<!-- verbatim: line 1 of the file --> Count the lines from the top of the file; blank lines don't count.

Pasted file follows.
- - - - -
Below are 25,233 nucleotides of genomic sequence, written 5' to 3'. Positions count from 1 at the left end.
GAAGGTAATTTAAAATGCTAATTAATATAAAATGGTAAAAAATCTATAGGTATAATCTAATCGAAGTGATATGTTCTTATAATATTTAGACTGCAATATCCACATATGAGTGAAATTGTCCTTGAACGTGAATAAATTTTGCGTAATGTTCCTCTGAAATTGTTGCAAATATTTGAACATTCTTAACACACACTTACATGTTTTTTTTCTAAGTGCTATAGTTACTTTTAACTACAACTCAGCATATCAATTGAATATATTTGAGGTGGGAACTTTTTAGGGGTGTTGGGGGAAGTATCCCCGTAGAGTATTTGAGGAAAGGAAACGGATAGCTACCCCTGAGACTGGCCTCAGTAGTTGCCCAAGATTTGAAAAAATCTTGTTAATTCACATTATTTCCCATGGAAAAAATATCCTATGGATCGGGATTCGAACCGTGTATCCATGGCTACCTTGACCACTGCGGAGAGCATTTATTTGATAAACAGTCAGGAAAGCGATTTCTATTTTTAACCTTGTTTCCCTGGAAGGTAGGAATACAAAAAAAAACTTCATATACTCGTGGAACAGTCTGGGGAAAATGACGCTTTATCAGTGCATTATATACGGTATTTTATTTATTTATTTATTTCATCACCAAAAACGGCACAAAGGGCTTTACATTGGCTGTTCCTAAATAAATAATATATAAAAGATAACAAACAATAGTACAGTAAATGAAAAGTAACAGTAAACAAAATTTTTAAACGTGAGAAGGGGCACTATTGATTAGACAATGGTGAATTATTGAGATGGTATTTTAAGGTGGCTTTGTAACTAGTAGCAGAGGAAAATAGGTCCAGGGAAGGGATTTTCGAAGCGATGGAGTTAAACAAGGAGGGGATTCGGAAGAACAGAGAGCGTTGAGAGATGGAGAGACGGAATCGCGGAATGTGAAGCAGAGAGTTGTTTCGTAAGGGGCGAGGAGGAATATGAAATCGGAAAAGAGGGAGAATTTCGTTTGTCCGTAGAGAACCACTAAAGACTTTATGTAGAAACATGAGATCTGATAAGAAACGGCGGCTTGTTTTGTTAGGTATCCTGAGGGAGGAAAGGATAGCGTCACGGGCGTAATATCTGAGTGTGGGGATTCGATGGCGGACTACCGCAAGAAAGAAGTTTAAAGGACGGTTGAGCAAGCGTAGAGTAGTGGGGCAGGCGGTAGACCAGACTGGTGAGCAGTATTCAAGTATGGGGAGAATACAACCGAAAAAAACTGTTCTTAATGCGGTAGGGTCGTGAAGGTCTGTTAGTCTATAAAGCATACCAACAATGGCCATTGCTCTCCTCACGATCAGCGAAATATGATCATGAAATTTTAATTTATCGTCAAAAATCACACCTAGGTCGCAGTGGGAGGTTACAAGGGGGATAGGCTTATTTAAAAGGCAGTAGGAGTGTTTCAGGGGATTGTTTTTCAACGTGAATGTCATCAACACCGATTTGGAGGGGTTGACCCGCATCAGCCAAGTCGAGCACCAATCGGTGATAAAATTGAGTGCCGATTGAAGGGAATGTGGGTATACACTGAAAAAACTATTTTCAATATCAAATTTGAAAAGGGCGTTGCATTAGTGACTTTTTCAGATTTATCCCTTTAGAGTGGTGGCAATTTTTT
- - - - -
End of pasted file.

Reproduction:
Below are 25,233 nucleotides of genomic sequence, written 5' to 3'. Positions count from 1 at the left end.